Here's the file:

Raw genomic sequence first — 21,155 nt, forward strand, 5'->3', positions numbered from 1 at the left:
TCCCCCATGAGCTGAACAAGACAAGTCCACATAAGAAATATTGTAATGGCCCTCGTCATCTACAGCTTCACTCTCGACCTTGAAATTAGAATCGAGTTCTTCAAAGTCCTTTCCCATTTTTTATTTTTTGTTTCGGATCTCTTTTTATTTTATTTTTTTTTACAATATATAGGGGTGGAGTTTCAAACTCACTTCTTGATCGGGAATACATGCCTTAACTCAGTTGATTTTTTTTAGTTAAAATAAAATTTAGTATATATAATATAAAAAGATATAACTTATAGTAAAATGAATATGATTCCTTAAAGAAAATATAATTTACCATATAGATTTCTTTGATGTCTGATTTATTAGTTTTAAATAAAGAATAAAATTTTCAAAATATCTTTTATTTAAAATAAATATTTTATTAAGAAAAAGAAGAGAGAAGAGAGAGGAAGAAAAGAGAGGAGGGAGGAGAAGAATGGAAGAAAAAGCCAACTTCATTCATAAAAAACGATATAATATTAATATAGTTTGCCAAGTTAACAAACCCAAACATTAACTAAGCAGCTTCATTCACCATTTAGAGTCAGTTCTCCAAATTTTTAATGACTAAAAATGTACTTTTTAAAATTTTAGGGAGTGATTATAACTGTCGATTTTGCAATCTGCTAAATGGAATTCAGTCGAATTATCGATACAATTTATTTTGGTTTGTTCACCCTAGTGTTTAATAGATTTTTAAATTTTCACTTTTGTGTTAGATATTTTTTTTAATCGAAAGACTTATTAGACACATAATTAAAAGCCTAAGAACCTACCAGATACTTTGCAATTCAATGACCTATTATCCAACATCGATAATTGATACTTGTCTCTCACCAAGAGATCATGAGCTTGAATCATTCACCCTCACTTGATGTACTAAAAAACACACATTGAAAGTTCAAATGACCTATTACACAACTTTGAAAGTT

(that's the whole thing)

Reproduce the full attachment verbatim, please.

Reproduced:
Raw genomic sequence first — 21,155 nt, forward strand, 5'->3', positions numbered from 1 at the left:
TCCCCCATGAGCTGAACAAGACAAGTCCACATAAGAAATATTGTAATGGCCCTCGTCATCTACAGCTTCACTCTCGACCTTGAAATTAGAATCGAGTTCTTCAAAGTCCTTTCCCATTTTTTATTTTTTGTTTCGGATCTCTTTTTATTTTATTTTTTTTTACAATATATAGGGGTGGAGTTTCAAACTCACTTCTTGATCGGGAATACATGCCTTAACTCAGTTGATTTTTTTTAGTTAAAATAAAATTTAGTATATATAATATAAAAAGATATAACTTATAGTAAAATGAATATGATTCCTTAAAGAAAATATAATTTACCATATAGATTTCTTTGATGTCTGATTTATTAGTTTTAAATAAAGAATAAAATTTTCAAAATATCTTTTATTTAAAATAAATATTTTATTAAGAAAAAGAAGAGAGAAGAGAGAGGAAGAAAAGAGAGGAGGGAGGAGAAGAATGGAAGAAAAAGCCAACTTCATTCATAAAAAACGATATAATATTAATATAGTTTGCCAAGTTAACAAACCCAAACATTAACTAAGCAGCTTCATTCACCATTTAGAGTCAGTTCTCCAAATTTTTAATGACTAAAAATGTACTTTTTAAAATTTTAGGGAGTGATTATAACTGTCGATTTTGCAATCTGCTAAATGGAATTCAGTCGAATTATCGATACAATTTATTTTGGTTTGTTCACCCTAGTGTTTAATAGATTTTTAAATTTTCACTTTTGTGTTAGATATTTTTTTTAATCGAAAGACTTATTAGACACATAATTAAAAGCCTAAGAACCTACCAGATACTTTGCAATTCAATGACCTATTATCCAACATCGATAATTGATACTTGTCTCTCACCAAGAGATCATGAGCTTGAATCATTCACCCTCACTTGATGTACTAAAAAACACACATTGAAAGTTCAAATGACCTATTACACAACTTTGAAAGTT